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Meeting Rivers Series - 46



Jainism and Ecology

 

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By Christopher Key Chapple
Published in July 2014

The Jaina tradition has existed in tandem with Hinduism in India since at least 800 BCE. Whereas the Hindu faith looks to the Vedas for texts and rituals and to the Brahman caste for religious leadership, the Jainas developed their own sacred texts (including the Acaranga Sutra, ca. 300 BCE) and follow the authority of itinerant monks and nuns who wander throughout India preaching the essential principles and practices of the faith.  Jainas ascribe to the belief in plural life forms populating a storied universe with hell beings at the base, humans and animals in the middle region, with gods and goddesses in the upper or heavenly domains. The goal within Jainism is to ascend to the Siddha Loka, a world beyond heaven and earth, where all the liberated souls dwell eternally in a state of energy, consciousness, and bliss. Although this goal utterly removes one from all worldly entanglements, the path to reach this highest attainment entails great care in regard to how one lives in relationship to all the other living beings that surround one in the earthly realm. Hence, from the aspect of practice, Jainism holds some interesting potential for ecological thinking, though its final goal transcends earthly (or earthy) concerns.

At the core of Jaina faith lies five vows that dictate the daily life of Jaina laypersons, monks and nuns. These five vows, which inspired and influenced Mahatma Gandhi, are non-violence (ahimsa), truthfulness (satya), not stealing (asteya), sexual restraint (brahmacharya) and non-possession (aparigriha). One adheres to these vows in order to minimize harm to all possible life-forms. In Jainism, life is arranged hierarchically according to the number of senses a particular form possesses. For instance, life particles (jiva) in earth, water, fire, air, micro-organisms and plants each experience the world through the sense of touch. Worms add the sense of taste. Crawling bugs can feel, taste and smell. Flying insects add seeing. Higher level animals, including fish and mammals, can feel, taste, smell, see, hear and think. For observant Jainas, to hurt any being results in the thickening of one’s karma, obstructing advancement toward liberation. To reduce karma and prevent its further accrual, Jainas avoid activities associated with violence and follow a vegetarian diet. The advanced monks and nuns will sweep their path to avoid harming insects and also work at not harming even one sensed beings such as bacteria and water.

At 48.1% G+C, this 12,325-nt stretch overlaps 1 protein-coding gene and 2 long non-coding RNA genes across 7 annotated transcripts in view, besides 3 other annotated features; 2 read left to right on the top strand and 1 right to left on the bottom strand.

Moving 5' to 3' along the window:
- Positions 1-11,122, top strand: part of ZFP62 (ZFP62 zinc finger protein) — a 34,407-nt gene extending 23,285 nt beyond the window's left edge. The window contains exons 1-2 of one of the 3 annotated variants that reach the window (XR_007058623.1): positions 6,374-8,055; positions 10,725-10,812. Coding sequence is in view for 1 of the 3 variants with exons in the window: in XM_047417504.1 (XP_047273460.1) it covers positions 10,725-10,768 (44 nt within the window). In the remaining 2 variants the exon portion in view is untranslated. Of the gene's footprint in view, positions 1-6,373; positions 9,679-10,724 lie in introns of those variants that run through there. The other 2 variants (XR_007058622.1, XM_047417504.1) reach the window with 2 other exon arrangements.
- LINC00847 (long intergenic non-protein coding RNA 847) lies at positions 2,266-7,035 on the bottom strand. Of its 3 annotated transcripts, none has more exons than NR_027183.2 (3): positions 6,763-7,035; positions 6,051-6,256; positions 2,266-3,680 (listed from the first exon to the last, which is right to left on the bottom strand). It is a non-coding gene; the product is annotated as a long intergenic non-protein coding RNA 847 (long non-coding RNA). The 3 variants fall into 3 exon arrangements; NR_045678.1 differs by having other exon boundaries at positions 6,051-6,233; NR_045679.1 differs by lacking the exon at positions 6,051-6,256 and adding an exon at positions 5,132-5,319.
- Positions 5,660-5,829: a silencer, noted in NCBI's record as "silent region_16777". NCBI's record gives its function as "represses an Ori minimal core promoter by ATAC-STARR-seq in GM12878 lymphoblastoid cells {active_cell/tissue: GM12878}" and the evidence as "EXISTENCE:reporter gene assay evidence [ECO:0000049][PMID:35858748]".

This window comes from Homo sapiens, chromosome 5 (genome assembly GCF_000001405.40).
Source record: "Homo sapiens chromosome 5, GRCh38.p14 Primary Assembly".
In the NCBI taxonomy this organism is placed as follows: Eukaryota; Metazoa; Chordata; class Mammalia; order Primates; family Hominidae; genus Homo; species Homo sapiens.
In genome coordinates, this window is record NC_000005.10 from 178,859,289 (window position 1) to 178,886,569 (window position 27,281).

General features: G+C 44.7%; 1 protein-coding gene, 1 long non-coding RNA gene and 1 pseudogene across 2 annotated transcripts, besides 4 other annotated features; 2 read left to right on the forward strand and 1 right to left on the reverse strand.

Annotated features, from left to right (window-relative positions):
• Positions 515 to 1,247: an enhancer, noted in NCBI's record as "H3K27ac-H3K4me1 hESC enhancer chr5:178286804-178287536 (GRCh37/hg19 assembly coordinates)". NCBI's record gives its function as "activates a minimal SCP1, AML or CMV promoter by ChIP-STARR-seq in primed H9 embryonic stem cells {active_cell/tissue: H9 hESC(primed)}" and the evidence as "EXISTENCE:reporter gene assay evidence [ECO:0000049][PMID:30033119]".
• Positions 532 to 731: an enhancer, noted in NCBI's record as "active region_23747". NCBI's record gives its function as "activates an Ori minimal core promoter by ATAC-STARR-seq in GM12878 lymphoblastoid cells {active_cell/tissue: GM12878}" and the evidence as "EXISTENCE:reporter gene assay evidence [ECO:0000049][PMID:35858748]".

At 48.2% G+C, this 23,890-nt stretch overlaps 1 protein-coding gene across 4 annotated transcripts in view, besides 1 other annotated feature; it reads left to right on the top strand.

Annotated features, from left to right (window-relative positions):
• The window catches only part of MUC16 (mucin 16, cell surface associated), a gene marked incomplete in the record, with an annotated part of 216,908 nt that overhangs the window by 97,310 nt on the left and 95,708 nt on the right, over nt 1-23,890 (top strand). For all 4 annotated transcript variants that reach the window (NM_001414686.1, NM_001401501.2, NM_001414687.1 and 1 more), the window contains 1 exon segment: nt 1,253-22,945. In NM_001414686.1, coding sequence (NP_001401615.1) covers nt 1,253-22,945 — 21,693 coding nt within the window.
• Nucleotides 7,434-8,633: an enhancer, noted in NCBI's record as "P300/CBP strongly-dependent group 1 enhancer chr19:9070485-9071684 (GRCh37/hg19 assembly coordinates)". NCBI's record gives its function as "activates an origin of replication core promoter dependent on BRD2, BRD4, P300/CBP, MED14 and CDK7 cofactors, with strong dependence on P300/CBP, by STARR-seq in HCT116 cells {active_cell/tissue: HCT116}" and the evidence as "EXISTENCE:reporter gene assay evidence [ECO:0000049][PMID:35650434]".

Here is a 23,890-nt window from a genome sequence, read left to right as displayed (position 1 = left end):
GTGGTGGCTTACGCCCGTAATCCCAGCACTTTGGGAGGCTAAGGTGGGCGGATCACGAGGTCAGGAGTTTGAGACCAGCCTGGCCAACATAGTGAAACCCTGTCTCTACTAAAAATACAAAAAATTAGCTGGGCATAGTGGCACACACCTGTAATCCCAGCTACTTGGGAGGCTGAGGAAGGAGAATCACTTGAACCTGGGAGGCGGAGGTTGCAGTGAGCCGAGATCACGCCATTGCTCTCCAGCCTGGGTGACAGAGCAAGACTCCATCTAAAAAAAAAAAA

The worldview of the Jainas might be characterized as a bio-cosmology. Due to their perception of the “livingness” of the world, Jainas hold an affinity for the ideals of the environmental movement. The Jaina vows can easily be reinterpreted in an ecological fashion. The practice of non-violence in the Jaina context fosters an attitude of respect for all life-forms. The observance of truthfulness prompts an investigation of the inter-relatedness of things; a truthful person cannot easily dismiss the suffering caused by uncontrolled waste. The vow of not stealing can be used to reflect on the world’s limited resources and prompt one to think of the needs of future generations. Sexual restraint might help minimize population growth. The discipline of non-possession gives one pause to think twice before indulging in the acquisition of material goods, one of the root causes of current ecological concerns. The monks and nuns, due to the heightened nature of their daily spiritual practice, leave little or no imprint on the broader ecological system. Jaina laypeople, due to their care and attention to what in other philosophical traditions is none other than inert materiality, can use their experiences of applying nonviolent principles with a new, ecological intention in mind.

The Jainas are particularly well-suited to reconsider their tradition in an ecological light, particularly because of their history of advocacy against meat eating and animal sacrifice, as well as their success at developing business areas that avoid overt violence. However, some challenges remain. One expression of environmentalism involves tree planting projects. Though Jaina lay people might participate in such activities, their nuns and monks most likely would not plant trees because of the harm caused to the earth in the digging process. Another expression of environmentalism in India has been to establish forest preserves on property surrounding Jaina temple sites. However, this generally requires blocking access to prevent collection of fodder, resulting in a further impoverishment of struggling peasants. In addition to these questions of organic and social life, the extensive involvement of Jainas in heavy industries in India raises issues of appropriate economic activity and environmental health. These instances demonstrate the complexity of effectively applying ecological principles in a religious context.

Excerpted from: http://fore.research.yale.edu/religion/hinduism